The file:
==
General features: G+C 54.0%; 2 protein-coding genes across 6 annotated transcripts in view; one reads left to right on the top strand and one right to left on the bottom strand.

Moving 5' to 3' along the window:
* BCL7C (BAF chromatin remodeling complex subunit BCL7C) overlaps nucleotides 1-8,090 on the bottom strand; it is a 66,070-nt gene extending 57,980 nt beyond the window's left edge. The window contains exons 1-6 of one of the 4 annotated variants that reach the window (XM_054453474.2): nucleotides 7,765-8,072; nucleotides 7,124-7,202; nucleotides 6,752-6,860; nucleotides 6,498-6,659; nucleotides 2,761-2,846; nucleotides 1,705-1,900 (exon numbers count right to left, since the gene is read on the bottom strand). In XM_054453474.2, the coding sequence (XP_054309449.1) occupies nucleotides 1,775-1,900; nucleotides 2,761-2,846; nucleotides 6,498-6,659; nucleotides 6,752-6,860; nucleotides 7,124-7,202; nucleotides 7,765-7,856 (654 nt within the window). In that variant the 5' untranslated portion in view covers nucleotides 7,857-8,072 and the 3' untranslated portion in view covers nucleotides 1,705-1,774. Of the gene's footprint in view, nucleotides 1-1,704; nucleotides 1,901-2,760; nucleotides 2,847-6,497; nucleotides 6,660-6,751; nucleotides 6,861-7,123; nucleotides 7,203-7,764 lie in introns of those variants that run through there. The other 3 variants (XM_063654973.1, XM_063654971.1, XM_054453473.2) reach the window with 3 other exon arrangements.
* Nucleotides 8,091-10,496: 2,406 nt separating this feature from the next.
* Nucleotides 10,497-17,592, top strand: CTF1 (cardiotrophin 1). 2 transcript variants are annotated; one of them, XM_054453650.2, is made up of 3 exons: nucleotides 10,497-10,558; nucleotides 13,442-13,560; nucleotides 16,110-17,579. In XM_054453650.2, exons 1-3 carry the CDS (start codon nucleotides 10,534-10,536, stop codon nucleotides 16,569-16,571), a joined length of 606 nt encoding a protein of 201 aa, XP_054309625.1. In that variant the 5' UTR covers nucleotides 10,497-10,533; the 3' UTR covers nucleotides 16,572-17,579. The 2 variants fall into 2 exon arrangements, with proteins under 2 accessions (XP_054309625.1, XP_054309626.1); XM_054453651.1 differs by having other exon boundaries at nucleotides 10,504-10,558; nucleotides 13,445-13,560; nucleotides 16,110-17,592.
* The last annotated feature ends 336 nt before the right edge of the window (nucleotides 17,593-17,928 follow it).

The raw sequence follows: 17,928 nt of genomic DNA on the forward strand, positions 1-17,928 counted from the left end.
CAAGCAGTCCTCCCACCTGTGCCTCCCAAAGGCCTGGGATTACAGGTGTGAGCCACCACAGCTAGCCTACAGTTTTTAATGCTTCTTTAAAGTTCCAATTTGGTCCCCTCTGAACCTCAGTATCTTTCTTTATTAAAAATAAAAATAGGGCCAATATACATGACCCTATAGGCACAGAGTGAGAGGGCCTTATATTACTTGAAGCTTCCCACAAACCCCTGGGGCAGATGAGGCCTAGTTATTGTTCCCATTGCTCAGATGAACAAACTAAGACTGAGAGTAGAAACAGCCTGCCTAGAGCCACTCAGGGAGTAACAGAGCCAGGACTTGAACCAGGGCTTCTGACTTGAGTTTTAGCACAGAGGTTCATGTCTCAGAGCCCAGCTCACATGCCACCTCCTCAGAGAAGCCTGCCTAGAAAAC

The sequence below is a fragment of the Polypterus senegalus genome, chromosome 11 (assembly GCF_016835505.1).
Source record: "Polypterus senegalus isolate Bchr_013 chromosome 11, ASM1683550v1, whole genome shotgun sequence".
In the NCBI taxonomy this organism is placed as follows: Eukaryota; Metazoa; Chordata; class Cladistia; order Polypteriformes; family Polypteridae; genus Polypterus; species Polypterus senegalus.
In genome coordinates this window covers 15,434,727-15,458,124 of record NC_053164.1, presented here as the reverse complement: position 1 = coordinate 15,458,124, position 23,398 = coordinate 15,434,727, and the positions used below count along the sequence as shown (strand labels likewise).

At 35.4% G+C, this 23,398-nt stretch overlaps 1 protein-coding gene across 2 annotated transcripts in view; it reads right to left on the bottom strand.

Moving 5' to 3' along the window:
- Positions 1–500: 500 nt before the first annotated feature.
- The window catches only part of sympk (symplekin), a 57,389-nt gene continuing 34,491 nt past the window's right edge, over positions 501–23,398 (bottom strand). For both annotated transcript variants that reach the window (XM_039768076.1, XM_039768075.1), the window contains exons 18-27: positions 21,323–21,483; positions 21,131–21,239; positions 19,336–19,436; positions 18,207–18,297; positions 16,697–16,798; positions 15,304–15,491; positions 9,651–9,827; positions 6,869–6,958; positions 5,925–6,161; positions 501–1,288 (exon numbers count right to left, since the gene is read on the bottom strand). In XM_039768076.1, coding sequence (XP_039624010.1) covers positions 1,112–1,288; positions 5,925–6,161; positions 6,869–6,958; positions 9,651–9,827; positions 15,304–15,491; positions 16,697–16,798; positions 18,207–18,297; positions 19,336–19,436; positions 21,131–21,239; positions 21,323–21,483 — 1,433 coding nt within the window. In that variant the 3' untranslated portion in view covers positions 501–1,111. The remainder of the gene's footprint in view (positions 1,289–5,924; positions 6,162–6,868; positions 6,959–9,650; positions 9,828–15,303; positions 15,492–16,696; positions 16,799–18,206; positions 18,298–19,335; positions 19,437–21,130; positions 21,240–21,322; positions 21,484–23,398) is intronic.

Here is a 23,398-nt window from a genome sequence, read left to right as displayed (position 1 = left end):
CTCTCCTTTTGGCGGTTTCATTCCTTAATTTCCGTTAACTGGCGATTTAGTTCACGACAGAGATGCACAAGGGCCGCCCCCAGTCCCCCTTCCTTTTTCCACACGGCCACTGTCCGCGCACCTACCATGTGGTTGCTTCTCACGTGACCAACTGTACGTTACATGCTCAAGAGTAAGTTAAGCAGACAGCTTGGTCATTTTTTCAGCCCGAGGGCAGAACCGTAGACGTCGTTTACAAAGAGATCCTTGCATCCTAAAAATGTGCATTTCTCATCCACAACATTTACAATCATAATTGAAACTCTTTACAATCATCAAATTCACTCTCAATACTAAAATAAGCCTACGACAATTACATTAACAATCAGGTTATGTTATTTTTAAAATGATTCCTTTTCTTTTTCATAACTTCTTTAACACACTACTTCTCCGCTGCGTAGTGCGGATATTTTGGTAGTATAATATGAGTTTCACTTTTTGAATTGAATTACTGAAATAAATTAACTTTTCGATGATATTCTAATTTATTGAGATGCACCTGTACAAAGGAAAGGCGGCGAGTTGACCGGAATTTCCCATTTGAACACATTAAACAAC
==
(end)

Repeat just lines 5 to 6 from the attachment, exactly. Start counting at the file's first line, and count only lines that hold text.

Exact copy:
* Nucleotides 10,497-17,592, top strand: CTF1 (cardiotrophin 1). 2 transcript variants are annotated; one of them, XM_054453650.2, is made up of 3 exons: nucleotides 10,497-10,558; nucleotides 13,442-13,560; nucleotides 16,110-17,579. In XM_054453650.2, exons 1-3 carry the CDS (start codon nucleotides 10,534-10,536, stop codon nucleotides 16,569-16,571), a joined length of 606 nt encoding a protein of 201 aa, XP_054309625.1. In that variant the 5' UTR covers nucleotides 10,497-10,533; the 3' UTR covers nucleotides 16,572-17,579. The 2 variants fall into 2 exon arrangements, with proteins under 2 accessions (XP_054309625.1, XP_054309626.1); XM_054453651.1 differs by having other exon boundaries at nucleotides 10,504-10,558; nucleotides 13,445-13,560; nucleotides 16,110-17,592.
* The last annotated feature ends 336 nt before the right edge of the window (nucleotides 17,593-17,928 follow it).